Storage deficient in the Indus and Mahi basins and highly deficient in the Sabarmati
Live storage in India’s reservoirs increased due to heavy rains in several parts of the country in the last week. The country’s 143 major reservoirs had live storage of 93.48 BCM (billion cubic metres), or 68.83 per cent of the total capacity of the reservoirs, according to data released by the Central Water Commission (CWC) July 21, 2022.
The live storage was 48.95 BCM, 63.65 BCM and 71.1 BCM on June 30, July 7 and July 14, according to the CWC.
The live storage in these reservoirs for the corresponding period last year was 65.26 BCM and the average of last 10 years live storage was 60.129 BCM.
Thus, the live storage available in 143 reservoirs according to this week’s CWC bulletin is 143 per cent of the live storage of corresponding period of last year and 155 per cent of storage of the average of the last ten years.
The number of reservoirs having storage more than last year is 42. Reservoirs having storage more than average in the last 10 years are 73.
The number of reservoirs having storage less than or equal to 20 per cent with respect to last year is 17 and having storage less than or equal to 20 per cent with reference to the average of the last 10 years is eight.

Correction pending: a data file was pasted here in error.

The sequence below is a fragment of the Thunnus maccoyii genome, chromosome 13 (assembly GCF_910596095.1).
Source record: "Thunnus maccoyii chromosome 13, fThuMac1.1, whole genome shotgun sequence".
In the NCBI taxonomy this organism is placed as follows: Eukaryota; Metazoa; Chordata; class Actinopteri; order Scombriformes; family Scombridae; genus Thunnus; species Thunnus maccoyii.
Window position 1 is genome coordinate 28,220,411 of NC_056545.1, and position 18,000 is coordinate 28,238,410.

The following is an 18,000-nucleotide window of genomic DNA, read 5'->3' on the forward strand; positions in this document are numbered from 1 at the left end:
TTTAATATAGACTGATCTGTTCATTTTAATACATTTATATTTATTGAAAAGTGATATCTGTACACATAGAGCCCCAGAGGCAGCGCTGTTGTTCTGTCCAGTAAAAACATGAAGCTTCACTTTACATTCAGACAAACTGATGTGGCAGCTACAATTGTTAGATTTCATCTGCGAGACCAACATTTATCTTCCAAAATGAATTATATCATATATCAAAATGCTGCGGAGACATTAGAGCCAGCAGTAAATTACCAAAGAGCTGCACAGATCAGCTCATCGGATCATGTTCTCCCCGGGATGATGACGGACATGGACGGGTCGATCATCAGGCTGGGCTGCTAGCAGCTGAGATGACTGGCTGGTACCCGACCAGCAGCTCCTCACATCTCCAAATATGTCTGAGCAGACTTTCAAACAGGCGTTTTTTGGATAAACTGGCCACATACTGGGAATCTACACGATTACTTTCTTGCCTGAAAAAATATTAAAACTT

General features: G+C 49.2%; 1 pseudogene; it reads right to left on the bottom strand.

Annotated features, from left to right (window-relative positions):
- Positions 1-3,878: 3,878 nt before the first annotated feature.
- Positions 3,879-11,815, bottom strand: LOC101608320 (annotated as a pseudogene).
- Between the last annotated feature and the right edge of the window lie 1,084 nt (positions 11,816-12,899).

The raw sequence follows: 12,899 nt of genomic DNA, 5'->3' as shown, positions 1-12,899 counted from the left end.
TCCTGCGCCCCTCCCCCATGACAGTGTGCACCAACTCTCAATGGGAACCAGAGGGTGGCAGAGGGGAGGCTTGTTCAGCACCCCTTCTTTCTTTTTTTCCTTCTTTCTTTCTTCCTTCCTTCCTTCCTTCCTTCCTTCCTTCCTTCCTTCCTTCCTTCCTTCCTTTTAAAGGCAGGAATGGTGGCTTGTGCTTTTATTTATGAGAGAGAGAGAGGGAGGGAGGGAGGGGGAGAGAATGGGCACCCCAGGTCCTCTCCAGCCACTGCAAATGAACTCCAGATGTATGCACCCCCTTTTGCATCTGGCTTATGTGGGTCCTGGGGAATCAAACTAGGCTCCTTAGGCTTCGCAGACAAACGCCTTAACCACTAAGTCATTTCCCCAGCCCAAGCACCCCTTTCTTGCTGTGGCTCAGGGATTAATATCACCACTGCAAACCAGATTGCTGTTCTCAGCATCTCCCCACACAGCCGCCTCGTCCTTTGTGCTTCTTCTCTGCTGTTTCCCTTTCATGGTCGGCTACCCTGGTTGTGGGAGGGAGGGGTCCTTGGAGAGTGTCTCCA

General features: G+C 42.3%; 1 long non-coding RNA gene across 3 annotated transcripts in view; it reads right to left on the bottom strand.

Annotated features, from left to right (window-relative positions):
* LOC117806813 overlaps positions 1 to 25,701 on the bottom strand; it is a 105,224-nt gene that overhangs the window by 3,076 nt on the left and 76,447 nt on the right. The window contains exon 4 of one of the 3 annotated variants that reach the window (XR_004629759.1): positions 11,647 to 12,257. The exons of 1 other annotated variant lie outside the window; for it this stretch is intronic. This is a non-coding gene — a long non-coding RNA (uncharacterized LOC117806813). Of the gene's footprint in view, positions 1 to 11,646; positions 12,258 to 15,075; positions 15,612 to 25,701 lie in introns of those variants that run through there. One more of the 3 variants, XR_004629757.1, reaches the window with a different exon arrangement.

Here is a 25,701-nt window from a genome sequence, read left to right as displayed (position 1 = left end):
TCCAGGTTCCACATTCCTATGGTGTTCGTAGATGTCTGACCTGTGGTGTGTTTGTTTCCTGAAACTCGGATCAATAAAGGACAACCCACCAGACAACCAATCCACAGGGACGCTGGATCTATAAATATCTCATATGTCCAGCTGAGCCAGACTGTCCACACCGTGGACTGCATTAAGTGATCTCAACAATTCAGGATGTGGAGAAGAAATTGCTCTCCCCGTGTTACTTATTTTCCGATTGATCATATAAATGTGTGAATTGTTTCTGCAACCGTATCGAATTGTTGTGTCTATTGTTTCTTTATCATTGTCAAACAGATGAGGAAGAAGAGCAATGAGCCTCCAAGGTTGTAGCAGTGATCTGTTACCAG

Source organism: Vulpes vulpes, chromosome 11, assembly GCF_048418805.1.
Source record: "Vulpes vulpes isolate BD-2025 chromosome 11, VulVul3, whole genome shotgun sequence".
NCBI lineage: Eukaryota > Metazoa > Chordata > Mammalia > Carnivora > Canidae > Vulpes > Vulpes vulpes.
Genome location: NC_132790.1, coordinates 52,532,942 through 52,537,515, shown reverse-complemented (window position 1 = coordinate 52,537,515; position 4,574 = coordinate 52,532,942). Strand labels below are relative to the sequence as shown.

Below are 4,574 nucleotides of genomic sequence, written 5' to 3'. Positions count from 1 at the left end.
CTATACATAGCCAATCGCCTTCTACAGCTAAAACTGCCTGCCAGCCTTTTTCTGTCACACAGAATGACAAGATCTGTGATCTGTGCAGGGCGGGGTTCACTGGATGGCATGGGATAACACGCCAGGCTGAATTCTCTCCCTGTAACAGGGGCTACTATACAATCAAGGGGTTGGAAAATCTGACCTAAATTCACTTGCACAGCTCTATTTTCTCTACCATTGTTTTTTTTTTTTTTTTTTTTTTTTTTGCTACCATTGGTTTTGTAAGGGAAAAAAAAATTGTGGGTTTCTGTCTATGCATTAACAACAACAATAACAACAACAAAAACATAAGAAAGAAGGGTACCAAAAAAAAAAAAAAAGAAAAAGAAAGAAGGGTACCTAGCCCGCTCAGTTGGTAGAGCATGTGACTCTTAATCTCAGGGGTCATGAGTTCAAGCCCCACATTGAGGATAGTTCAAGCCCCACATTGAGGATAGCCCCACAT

The number of reservoirs having storage less than or equal to 50 per cent with respect to last year is 41 and those having storage less than or equal to 50 per cent with reference to the average of last ten years is 23.
Seven states have better storage in percentage than last year for the corresponding period. They are Himachal Pradesh, Rajasthan, Nagaland, Bihar, Madhya Pradesh, Andhra Pradesh and Tamil Nadu.
One state which has equal storage in percentage against last year for the corresponding period is Punjab.
States having less storage than last year for the corresponding period are Jharkhand, Odisha, West Bengal, Tripura, Gujarat, Maharashtra, Uttar Pradesh, Uttarakhand, Chhattisgarh, Andhra Pradesh, Telangana, Karnataka and Kerala.
Better-than-normal storage is available in the Ganga, Tapi, the rivers of Kutch, Godavari, Krishna and Cauvery and neighbouring east flowing rivers, according to data in the July 21 bulletin.
There is close-to-normal storage in the Subarnarekha, Narmada, Mahanadi and the neighbouring east flowing rivers and west flowing rivers of south India. The storage is deficient in the Indus and Mahi basins and highly deficient in the Sabarmati.
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